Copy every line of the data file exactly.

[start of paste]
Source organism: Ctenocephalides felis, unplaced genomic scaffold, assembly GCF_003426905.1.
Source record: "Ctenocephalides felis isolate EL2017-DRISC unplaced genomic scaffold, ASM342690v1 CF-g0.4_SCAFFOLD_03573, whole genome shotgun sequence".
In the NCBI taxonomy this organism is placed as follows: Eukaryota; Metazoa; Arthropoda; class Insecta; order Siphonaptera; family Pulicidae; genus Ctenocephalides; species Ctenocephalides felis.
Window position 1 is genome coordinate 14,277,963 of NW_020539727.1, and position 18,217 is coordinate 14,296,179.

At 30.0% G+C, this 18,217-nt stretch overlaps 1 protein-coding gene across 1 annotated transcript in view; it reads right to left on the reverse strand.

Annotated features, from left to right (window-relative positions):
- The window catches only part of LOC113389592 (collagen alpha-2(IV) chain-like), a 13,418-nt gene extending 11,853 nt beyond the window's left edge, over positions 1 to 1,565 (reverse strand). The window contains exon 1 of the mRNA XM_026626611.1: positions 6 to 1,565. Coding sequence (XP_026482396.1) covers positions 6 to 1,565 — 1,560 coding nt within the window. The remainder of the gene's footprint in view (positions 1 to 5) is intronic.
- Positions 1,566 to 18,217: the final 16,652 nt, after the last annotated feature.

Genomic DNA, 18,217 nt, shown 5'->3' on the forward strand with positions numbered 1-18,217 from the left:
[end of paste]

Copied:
Source organism: Ctenocephalides felis, unplaced genomic scaffold, assembly GCF_003426905.1.
Source record: "Ctenocephalides felis isolate EL2017-DRISC unplaced genomic scaffold, ASM342690v1 CF-g0.4_SCAFFOLD_03573, whole genome shotgun sequence".
In the NCBI taxonomy this organism is placed as follows: Eukaryota; Metazoa; Arthropoda; class Insecta; order Siphonaptera; family Pulicidae; genus Ctenocephalides; species Ctenocephalides felis.
Window position 1 is genome coordinate 14,277,963 of NW_020539727.1, and position 18,217 is coordinate 14,296,179.

At 30.0% G+C, this 18,217-nt stretch overlaps 1 protein-coding gene across 1 annotated transcript in view; it reads right to left on the reverse strand.

Annotated features, from left to right (window-relative positions):
- The window catches only part of LOC113389592 (collagen alpha-2(IV) chain-like), a 13,418-nt gene extending 11,853 nt beyond the window's left edge, over positions 1 to 1,565 (reverse strand). The window contains exon 1 of the mRNA XM_026626611.1: positions 6 to 1,565. Coding sequence (XP_026482396.1) covers positions 6 to 1,565 — 1,560 coding nt within the window. The remainder of the gene's footprint in view (positions 1 to 5) is intronic.
- Positions 1,566 to 18,217: the final 16,652 nt, after the last annotated feature.

Genomic DNA, 18,217 nt, shown 5'->3' on the forward strand with positions numbered 1-18,217 from the left: